Under the care of trained, qualified and licensed acupuncturists, acupuncture is extremely safe, with minimal risk of any complication. Only high quality, pre-sterilized disposable needles are used, and in accordance with legal requirements, they are discarded after one use.

Q: What’s the difference between Chinese and Japanese acupuncture?

To produce the strong sensations they believe are integral to beneficial treatment, Traditional Chinese Medicine acupuncturists use thicker, longer needles and deeper insertions. This produces an analgesic response in the body.

By contrast, Japanese style acupuncturists do not believe a strong sensation must be achieved to produce benefits for the patient. They use much finer needles, insert them more superficially, and stimulate them more gently. Studies have shown a marked response in parasympathetic activity with Japanese style needling.

Both Chinese and Japanese acupuncture styles are effective in the hands of competent practitioners. The choice between approaches is up to the patient.

Q: What are the effects of treatment?

Patients usually experience some relief in their condition after only one treatment. Other patients may see their condition improve over the course of several days after a treatment. Stubborn, chronic conditions may take several treatments to resolve.

Q: What is a standard course of treatment?

This varies according the severity and duration of the health concern. Acute conditions can often be resolved quickly, while chronic conditions take more treatments to address. The patient’s unique constitution and state of health are also factors that affect how healing and alleviation of symptoms progress. At Kenzai Acupuncture, treatment plans are discussed in detail with each patient and uniquely modified according to how that patient responds.

Q: What’s the difference between a licensed acupuncturist and a doctor or chiropractor who does acupuncture?

To become a licensed acupuncturist, a minimum four-year, full-time academic and clinical curriculum dedicated to learning acupuncture and Chinese medicine must be completed, typically with over 3,000 hours in professional and clinical training. Also, licensed acupuncturists should be certified by the National Certification Commission for Acupuncture and Oriental Medicine (NCCAOM) in Acupuncture or NCCAOM-certified as Diplomates in Oriental Medicine (Diplomates are certified in both acupuncture and Chinese herbal medicine; they’re licensed to prescribe Chinese herbs). These certifications require passing national board examinations.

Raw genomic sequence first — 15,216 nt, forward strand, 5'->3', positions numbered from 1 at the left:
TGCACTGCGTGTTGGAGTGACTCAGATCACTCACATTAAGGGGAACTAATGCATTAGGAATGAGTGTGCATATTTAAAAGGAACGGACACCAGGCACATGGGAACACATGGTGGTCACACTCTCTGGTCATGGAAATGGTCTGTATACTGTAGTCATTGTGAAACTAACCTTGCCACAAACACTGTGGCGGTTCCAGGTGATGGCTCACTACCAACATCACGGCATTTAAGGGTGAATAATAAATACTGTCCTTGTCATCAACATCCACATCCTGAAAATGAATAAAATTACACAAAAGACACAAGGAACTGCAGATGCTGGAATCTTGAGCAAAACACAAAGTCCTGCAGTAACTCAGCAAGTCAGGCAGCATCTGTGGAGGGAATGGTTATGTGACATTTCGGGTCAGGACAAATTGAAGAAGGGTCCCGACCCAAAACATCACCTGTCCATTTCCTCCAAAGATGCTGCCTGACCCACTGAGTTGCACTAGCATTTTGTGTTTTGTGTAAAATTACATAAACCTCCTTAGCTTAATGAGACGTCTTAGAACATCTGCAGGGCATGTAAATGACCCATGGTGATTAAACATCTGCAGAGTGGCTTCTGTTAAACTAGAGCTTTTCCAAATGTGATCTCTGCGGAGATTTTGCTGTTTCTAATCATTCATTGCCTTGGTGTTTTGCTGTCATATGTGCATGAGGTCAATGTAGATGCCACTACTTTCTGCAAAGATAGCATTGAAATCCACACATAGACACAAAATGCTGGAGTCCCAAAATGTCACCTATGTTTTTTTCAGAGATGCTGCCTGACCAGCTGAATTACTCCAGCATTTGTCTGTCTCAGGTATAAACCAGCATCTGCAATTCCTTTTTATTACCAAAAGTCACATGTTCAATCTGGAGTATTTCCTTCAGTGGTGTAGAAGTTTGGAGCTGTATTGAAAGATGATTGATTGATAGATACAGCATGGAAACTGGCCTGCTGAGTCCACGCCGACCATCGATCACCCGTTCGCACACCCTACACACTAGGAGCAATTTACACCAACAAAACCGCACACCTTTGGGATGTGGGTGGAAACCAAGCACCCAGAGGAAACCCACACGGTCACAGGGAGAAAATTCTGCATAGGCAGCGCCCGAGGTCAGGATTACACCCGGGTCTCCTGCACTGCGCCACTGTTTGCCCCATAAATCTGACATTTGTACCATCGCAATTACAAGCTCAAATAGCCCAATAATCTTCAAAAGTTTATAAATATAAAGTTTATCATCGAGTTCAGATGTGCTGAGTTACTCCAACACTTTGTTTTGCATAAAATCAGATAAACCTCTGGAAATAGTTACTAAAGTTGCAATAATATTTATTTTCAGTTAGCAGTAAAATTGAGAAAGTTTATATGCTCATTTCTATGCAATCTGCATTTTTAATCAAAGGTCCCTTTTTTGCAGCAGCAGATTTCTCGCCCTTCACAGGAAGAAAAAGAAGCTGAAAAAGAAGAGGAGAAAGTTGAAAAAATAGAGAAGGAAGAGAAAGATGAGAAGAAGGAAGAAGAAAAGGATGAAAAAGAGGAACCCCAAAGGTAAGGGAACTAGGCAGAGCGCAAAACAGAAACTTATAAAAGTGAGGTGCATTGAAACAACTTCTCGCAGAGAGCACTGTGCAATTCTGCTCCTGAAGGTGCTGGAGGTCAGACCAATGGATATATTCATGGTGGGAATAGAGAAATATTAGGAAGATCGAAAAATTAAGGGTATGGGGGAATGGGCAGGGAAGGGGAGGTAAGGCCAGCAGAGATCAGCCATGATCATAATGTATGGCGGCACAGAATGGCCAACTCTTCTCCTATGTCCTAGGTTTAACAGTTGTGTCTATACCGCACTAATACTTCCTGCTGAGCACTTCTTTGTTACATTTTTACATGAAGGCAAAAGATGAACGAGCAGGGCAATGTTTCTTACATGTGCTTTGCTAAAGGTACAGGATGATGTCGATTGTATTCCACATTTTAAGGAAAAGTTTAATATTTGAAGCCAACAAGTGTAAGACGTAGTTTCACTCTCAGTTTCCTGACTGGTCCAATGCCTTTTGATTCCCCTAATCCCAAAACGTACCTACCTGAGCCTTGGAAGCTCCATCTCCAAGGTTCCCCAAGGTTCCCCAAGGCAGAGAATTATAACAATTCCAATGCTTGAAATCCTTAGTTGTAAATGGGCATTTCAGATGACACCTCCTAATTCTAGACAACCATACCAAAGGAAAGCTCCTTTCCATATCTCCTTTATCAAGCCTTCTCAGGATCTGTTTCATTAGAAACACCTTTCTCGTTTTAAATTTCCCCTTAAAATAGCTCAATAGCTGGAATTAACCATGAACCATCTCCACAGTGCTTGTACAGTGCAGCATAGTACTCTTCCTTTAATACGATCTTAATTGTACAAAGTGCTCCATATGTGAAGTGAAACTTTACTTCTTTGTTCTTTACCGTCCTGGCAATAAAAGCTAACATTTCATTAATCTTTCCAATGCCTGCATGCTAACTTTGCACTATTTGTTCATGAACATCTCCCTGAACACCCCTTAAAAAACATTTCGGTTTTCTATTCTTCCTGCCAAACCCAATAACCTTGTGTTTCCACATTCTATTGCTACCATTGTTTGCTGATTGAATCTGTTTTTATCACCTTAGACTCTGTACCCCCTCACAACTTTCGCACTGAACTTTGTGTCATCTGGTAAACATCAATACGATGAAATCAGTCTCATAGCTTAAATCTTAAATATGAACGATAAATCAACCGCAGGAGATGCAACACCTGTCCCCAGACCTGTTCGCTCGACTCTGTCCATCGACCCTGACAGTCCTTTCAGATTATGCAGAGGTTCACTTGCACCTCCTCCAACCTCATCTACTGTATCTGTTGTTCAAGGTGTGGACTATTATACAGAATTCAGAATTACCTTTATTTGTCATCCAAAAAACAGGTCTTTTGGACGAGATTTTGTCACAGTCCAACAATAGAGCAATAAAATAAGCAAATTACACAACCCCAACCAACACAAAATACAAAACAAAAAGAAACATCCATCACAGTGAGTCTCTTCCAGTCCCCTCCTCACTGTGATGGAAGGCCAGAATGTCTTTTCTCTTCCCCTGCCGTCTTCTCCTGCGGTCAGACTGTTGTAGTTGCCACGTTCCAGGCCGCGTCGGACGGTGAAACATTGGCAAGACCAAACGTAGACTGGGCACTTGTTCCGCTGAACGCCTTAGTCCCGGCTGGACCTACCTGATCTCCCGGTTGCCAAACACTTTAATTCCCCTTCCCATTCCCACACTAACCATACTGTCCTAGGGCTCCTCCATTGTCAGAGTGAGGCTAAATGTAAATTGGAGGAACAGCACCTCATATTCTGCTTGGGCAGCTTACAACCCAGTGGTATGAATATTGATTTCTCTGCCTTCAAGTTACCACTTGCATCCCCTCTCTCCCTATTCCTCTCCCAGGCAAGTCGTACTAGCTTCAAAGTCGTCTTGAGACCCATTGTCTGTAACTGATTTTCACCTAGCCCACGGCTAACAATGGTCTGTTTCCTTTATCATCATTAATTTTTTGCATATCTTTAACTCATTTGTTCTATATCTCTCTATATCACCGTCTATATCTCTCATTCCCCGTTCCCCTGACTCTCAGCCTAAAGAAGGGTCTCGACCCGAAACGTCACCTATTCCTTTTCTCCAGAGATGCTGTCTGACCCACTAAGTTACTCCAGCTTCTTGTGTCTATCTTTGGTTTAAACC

Doctors and chiropractors, however, typically learn the basics of acupuncture with elective courses, usually involving a couple hundred hours of academic and clinical training.

For the most thorough care and effective results, look for a licensed acupuncturist who has earned a masters or doctorate in Oriental medicine, and who is a certified diplomate in Oriental medicine.

Q: What is Chinese herbal medicine?

Chinese herbal medicine developed in conjunction with acupuncture over 2000 years ago. Chinese herbs mostly originate from vegetable matter (such as plant bark, roots, stems, leaves, and flowers), though some herbs come from mineral and animal extracts. Herbal formulas are customized to address three essential aspects to an individual’s health condition: unique constitutional pattern, specific symptoms, and the underlying cause of the presenting disease.